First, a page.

Podcast: Kathie Galotti on the proposed district-wide 1 hr late start/early release

Griff Wigley, Kathie Galotti, Our studio guest this week: Kathie Galotti, parent of two K-12 students and Professor of Psychology and Cognitive Science at Carleton College, discussing the flap over the proposed district-wide 1 hr late start/early release on Mondays next year. I’ve turned off comments on this blog post. Continue the discussion (over 80 comments thus far) attached to Kathie’s Feb. 17 blog post, My objections to the proposed changes to the school calendar.


Click play to listen. 30 minutes. You can also subscribe to the podcast feed, or subscribe directly with iTunes. Continue reading Podcast: Kathie Galotti on the proposed district-wide 1 hr late start/early release

Guest blogger Kathleen Galotti: My objections to the proposed changes to the school calendar

659-logoI’ll begin this with a letter to the editor I submitted to the Northfield News, which I think is self-explanatory:

On Feb 9 the Northfield School Board entertained two options for next year’s school calendar.  Both involve having a one hour late-start EVERY MONDAY of the year, so that teachers can have the time to meet in professional learning communities.  These meetings would replace the four days that have traditionally been scheduled with 2 hours either late start or early release.  Parents have one month to comment on the proposed calendar.

I strongly object to this change.

First, it will further reduce instructional time for each student.  We already have fewer instructional days (173) than other areas of the country (e.g., the Northeast, which has about 180); now we are chipping away at those fewer days.  We are reminded each year by building principals that every minute of instruction counts.  If true, then reduction in instructional time is a very big issue.

Second, this calendar, while perhaps convenient and congenial to teachers and principals, is problematic for working parents of elementary students.  Working parents are unlikely to be able to stay home until 9 or 9:30 every week with their young children.   They will now have to pay extra to have supervision for their young elementary children (or else leave them unsupervised).  The plan is not “cost-neutral” as claimed by the district, but a new cost imposed unilaterally on parents.

My third objection is that the only options on the table contain this late-start provision.  Parents had no voice in formulating these options, or discussing with the committee what effects this change would have on them.

Lastly, the justification given for this change is that “research” has “shown” that professional learning communities are beneficial for education.  I find this statement vague and possibly misleading.    Our teachers have been in PLCs for at least some time already, and our performance as a school district is heading down, not up.  What exactly is the evidence, IN NORTHFIELD, that PLC’s are improving student experience?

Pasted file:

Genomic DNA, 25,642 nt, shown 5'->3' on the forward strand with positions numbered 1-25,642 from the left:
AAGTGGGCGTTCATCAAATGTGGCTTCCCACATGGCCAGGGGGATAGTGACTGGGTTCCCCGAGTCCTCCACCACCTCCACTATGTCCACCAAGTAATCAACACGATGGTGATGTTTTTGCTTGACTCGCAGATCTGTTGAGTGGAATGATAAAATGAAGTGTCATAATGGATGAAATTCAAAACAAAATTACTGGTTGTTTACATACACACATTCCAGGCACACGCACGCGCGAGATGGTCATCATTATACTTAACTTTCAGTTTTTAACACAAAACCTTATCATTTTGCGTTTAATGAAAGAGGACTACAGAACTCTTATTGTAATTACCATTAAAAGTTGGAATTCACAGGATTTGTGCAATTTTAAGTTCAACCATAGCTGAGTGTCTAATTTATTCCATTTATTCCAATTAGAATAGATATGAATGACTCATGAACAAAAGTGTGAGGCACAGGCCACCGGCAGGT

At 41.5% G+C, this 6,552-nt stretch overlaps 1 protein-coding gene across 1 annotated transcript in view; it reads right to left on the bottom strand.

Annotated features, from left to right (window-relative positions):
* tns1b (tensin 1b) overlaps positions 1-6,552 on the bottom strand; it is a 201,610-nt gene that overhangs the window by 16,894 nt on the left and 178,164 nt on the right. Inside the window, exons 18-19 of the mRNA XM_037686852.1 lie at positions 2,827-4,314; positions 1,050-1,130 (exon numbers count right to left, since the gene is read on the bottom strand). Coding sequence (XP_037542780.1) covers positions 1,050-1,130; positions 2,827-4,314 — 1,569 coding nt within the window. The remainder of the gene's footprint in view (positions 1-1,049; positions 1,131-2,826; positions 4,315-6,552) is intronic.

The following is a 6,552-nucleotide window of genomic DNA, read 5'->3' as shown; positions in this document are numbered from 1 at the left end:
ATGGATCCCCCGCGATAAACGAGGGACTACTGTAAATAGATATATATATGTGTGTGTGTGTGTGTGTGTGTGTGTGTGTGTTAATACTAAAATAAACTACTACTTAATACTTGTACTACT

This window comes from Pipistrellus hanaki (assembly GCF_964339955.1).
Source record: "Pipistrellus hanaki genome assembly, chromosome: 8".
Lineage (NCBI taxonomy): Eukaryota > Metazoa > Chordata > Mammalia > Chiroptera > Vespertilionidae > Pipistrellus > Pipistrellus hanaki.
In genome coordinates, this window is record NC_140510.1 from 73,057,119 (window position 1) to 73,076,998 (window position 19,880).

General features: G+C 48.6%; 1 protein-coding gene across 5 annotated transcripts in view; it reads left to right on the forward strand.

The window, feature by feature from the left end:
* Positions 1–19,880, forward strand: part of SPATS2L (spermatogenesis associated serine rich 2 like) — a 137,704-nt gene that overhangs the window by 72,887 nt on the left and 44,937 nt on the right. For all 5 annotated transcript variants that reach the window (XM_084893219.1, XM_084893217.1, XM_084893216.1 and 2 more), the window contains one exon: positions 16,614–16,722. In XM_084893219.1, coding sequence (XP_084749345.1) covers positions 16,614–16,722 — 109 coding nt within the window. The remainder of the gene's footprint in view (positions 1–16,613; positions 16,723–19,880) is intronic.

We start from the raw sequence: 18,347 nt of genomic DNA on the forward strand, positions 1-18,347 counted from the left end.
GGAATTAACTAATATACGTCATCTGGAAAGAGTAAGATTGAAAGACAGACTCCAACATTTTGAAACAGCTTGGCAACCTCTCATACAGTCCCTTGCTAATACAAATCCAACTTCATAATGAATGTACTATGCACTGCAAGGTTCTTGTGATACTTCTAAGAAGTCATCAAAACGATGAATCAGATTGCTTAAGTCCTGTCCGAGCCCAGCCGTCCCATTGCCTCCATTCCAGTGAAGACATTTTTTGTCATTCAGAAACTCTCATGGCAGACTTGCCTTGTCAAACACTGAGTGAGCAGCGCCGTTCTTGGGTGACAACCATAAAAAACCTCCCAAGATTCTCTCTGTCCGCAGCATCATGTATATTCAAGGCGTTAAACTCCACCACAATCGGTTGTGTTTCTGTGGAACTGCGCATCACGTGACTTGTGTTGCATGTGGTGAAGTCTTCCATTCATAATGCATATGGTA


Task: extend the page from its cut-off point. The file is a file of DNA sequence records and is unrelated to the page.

My experience as a parent is that the Northfield school district is a very staff-centric one.  We do (and fail to do) far too much to suit the convenience and preferences of teachers and administrators, instead of centering efforts, energies, and resources on students.  Parental concerns are ignored far too often.   It’s time for this focus to change.

I urge other concerned parents to make their views known to school board members, and to do so soon.

I haven’t yet heard back from the News—usually they publish my letters though sometimes it takes a few weeks.  They also limit letters to 400 words, so there is not a lot of room for expansion.

But as I wrote the letter, and as I phoned and emailed school board members about the issue before writing the letter, I became increasingly clear about how I felt about a larger issue:  The Northfield School district has become increasingly staff-centric, and that compromises the overall educational quality delivered to its students.

I don’t deny that having teachers be in professional learning communities  has value.  I question the relative value of those meetings against instructional time for kids.  I also question why these meetings can’t take place after school or before school (in the case of Bridgewater, which already has a very late start).  I suspect the answer has something to do with the large proportion of teachers who coach.   But that raises the question, why is coaching more important a priority than teaching.  And, coaching aside, I question why the burden of holding these meetings should fall upon families with both parents working outside the home, or single parents who work outside the home (like me).

For more information, see the ISD 659 website has PDF of background information and Frequently Asked Questions.